ﺑﺎﺯﮔﺸﺖ ﺑﻪ ﺻﻔﺤﻪ ﻗﺒﻠﯽ
خرید پکیج
تعداد آیتم قابل مشاهده باقیمانده : 3 مورد
نسخه الکترونیک
medimedia.ir

Patient education: Metatarsalgia (The Basics)

Patient education: Metatarsalgia (The Basics)

What is metatarsalgia? — Metatarsalgia is a condition that causes pain in the ball of the foot. It happens when there is inflammation in the metatarsals, which are the foot bones closest to the toes (figure 1).

Different things can cause metatarsalgia. It can happen in people who run or do other activities that put a lot of pressure on the feet. It can also happen in people who wear tight-fitting shoes a lot or have certain foot problems.

What are the symptoms of metatarsalgia? — Metatarsalgia causes pain in the ball of the foot. The pain can also spread to the toes. The pain is usually worse when people run or do other activities that put pressure on their feet.

Will I need tests? — Probably not. Your doctor or nurse should be able to tell if you have metatarsalgia by learning about your symptoms and doing an exam. They might do an ultrasound or order an X-ray of your foot to make sure your symptoms are not caused by another condition.

How is metatarsalgia treated? — Treatment for metatarsalgia usually involves 1 or more of the following:

Rest your foot – Give your foot a chance to heal by resting. But don't completely stop being active. You can do activities that put less pressure on your feet, such as swimming.

Put ice on your foot when it hurts or after activities that cause pain – You can put a cold gel pack, bag of ice, or bag of frozen vegetables on the painful area every 1 to 2 hours, for 15 minutes each time. Put a thin towel between the ice (or other cold object) and your skin.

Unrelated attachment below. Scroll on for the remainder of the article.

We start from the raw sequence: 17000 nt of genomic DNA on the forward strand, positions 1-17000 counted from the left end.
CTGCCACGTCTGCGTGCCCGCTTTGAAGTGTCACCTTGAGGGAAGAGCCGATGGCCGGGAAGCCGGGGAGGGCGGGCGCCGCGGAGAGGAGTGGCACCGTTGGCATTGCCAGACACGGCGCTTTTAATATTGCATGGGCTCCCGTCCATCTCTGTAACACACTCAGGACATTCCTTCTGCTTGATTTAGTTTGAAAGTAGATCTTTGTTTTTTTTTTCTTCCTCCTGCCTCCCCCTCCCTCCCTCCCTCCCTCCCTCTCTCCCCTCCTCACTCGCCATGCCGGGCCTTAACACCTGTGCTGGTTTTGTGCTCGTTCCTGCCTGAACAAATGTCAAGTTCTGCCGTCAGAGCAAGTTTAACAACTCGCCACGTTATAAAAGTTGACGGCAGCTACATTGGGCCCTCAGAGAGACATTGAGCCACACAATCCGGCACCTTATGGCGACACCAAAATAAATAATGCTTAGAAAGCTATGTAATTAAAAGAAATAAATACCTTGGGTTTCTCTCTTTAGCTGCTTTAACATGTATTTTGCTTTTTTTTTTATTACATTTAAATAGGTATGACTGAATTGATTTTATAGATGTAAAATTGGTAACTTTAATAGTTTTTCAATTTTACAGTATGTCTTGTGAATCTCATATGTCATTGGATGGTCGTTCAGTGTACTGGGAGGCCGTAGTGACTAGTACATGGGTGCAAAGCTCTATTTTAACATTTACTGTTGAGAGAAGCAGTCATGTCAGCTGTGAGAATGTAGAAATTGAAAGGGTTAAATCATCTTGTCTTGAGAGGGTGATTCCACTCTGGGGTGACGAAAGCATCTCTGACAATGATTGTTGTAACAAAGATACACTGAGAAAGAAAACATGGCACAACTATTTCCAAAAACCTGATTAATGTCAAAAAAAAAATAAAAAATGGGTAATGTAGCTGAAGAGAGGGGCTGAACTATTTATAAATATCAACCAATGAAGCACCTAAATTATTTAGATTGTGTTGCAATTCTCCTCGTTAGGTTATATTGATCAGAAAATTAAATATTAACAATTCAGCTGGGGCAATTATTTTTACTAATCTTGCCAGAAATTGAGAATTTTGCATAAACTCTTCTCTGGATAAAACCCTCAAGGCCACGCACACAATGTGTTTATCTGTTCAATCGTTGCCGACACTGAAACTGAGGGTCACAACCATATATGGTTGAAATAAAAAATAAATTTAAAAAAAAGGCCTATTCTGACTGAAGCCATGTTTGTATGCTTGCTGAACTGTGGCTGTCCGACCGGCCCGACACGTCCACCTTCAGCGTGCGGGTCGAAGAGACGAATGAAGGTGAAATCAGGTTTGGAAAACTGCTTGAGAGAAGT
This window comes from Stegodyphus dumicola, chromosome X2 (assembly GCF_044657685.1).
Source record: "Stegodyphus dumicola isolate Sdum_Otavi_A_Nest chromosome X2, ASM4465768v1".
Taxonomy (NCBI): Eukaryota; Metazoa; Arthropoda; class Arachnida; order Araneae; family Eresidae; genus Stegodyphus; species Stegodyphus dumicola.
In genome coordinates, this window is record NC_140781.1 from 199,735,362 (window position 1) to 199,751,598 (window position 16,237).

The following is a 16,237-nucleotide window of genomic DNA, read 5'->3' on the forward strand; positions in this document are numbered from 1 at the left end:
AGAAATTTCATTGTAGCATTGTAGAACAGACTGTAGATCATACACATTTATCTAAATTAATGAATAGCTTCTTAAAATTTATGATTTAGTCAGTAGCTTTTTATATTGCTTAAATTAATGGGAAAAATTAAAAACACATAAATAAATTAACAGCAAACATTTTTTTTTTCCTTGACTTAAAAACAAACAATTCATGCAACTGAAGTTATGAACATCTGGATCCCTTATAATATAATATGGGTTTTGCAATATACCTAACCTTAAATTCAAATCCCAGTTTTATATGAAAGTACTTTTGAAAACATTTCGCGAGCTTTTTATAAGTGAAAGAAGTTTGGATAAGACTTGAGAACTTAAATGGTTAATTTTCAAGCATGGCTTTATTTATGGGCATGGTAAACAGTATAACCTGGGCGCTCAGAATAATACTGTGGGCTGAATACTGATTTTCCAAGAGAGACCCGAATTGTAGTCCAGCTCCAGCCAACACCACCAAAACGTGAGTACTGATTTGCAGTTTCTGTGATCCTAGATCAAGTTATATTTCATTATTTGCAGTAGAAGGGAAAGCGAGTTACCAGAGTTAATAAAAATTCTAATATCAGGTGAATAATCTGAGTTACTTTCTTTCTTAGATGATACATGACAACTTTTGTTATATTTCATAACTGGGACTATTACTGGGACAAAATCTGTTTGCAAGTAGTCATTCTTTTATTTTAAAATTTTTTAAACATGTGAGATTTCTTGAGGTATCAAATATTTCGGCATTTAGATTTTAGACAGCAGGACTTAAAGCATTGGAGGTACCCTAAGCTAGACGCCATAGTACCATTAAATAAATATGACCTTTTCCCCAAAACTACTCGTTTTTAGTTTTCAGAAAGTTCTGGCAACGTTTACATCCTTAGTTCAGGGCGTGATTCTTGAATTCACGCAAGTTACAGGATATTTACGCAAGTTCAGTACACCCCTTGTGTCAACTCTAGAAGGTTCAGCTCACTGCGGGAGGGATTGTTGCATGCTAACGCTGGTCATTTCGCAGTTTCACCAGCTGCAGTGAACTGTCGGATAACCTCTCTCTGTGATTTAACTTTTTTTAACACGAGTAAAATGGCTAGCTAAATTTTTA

Taking a pain-relieving medicine, such as acetaminophen (sample brand name: Tylenol), ibuprofen (sample brand names: Advil, Motrin), or naproxen (sample brand name: Aleve).

Wear sturdy shoes and a metatarsal insert – Sneakers with a lot of cushion and good arch and heel support are best. Your doctor will also probably recommend that you put a padded insert called a "metatarsal pad" into your shoe.

Wear arch supports or special shoe inserts called "orthotics" that are made to fit your foot

In most cases, these treatments help improve symptoms. But if your symptoms don't improve, your doctor might talk with you about other options. This might involve surgery to correct the position of your foot bones.

How long does metatarsalgia take to heal? — Metatarsalgia can take weeks to months to heal, depending on the cause and your symptoms.

More on this topic

Patient education: Bunion (The Basics)
Patient education: Exercise and movement (The Basics)
Patient education: Plantar fasciitis (The Basics)
Patient education: Nonsteroidal antiinflammatory drugs (NSAIDs) (The Basics)

Patient education: Heel and foot pain (caused by plantar fasciitis) (Beyond the Basics)
Patient education: Nonsteroidal antiinflammatory drugs (NSAIDs) (Beyond the Basics)

This topic retrieved from UpToDate on: Jun 02, 2024.
Disclaimer: This generalized information is a limited summary of diagnosis, treatment, and/or medication information. It is not meant to be comprehensive and should be used as a tool to help the user understand and/or assess potential diagnostic and treatment options. It does NOT include all information about conditions, treatments, medications, side effects, or risks that may apply to a specific patient. It is not intended to be medical advice or a substitute for the medical advice, diagnosis, or treatment of a health care provider based on the health care provider's examination and assessment of a patient's specific and unique circumstances. Patients must speak with a health care provider for complete information about their health, medical questions, and treatment options, including any risks or benefits regarding use of medications. This information does not endorse any treatments or medications as safe, effective, or approved for treating a specific patient. UpToDate, Inc. and its affiliates disclaim any warranty or liability relating to this information or the use thereof. The use of this information is governed by the Terms of Use, available at https://www.wolterskluwer.com/en/know/clinical-effectiveness-terms. 2024© UpToDate, Inc. and its affiliates and/or licensors. All rights reserved.
Topic 83531 Version 5.0

آیا می خواهید مدیلیب را به صفحه اصلی خود اضافه کنید؟